The Jim and Mary Lee Museum is located in Warren County's beautiful Port Warren Park, a premiere site along the historic Morris Canal Greenway. In use from the 1820s to the 1920s, the historic Morris Canal stretched from the Delaware River in Phillipsburg to the Hudson River in Jersey City. In its over 100 mile length it went through elevation changes totaling some 1,674 feet. A system of locks and inclined planes were used to overcome these elevation changes. In doing so, the canal became known as the "Mountain Climbing Canal" and was a major engineering feat of its day.
Overlooking the Lopatcong Creek and Port Warren Heritage Area, the Jim and Mary Lee Museum sits atop Inclined Plane 9 West - the longest plane on the entire Morris Canal with an elevation change of 100 feet. Inside the historic Planetenders House and former home of the late James S. Lee, Sr., a noted Morris Canal author and historian, the museum offers an impressive collection of Morris Canal artifacts.
There are numerous other historical artifacts which can be found in the grounds around the museum, including many sleeper stones, the cable that once towed the canal boats, and remains from the powerhouse. The most distinguishing features of this site, however, are the tailrace, turbine chamber, and turbine, which remain intact. Not only can this unique turbine be viewed from above, but volunteers James Lee, Jr. and his son, an archeologist, lead guided tours through the underground tail race to offer a one of a kind view the turbine.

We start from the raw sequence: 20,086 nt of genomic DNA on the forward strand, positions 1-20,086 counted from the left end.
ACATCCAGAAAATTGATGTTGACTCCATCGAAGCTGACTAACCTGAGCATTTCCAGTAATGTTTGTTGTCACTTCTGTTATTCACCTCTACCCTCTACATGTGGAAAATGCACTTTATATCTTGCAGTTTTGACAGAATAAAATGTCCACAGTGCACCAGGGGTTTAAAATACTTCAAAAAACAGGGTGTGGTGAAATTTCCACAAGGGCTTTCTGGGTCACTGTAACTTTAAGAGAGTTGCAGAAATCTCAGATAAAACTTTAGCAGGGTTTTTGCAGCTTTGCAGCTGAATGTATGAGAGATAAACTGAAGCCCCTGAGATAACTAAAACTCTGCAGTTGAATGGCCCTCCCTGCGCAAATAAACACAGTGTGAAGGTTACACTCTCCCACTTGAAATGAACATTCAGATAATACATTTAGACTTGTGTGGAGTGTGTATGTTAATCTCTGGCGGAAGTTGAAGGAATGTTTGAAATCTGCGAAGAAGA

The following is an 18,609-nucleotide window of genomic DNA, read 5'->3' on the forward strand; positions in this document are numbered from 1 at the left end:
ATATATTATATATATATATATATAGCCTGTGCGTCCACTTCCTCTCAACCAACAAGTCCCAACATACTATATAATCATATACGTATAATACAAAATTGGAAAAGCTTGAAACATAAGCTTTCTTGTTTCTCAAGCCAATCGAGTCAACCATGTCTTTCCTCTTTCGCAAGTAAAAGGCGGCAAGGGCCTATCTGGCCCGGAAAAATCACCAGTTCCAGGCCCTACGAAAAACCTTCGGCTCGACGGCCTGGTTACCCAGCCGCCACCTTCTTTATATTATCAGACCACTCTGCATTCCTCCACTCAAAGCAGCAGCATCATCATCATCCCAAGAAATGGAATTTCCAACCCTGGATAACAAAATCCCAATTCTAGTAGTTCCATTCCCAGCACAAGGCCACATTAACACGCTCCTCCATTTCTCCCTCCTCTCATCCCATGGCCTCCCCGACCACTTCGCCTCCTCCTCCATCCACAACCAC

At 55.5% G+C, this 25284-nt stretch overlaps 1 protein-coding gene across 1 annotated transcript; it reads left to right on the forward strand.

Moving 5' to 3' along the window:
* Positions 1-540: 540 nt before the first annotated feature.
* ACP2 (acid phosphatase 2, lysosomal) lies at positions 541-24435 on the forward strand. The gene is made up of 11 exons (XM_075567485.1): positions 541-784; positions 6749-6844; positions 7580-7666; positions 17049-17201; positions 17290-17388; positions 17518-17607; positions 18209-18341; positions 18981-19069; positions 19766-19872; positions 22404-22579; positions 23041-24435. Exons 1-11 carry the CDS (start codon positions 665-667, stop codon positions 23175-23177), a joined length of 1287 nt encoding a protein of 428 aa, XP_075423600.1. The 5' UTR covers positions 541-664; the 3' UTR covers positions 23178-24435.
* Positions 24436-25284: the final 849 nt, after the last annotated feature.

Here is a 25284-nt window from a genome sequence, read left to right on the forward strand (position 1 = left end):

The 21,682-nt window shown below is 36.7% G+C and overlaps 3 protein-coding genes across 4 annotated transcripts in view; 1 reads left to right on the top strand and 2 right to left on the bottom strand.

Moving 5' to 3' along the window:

Located on at 477 County Route 519 in Stewartsville, the Jim and Mary Lee Museum is owned by the County of Warren and managed in partnership with the Highlands Community Service Project, the New Jersey Youth Corps, the Warren County Parks Foundation, and the Morris Canal Committee.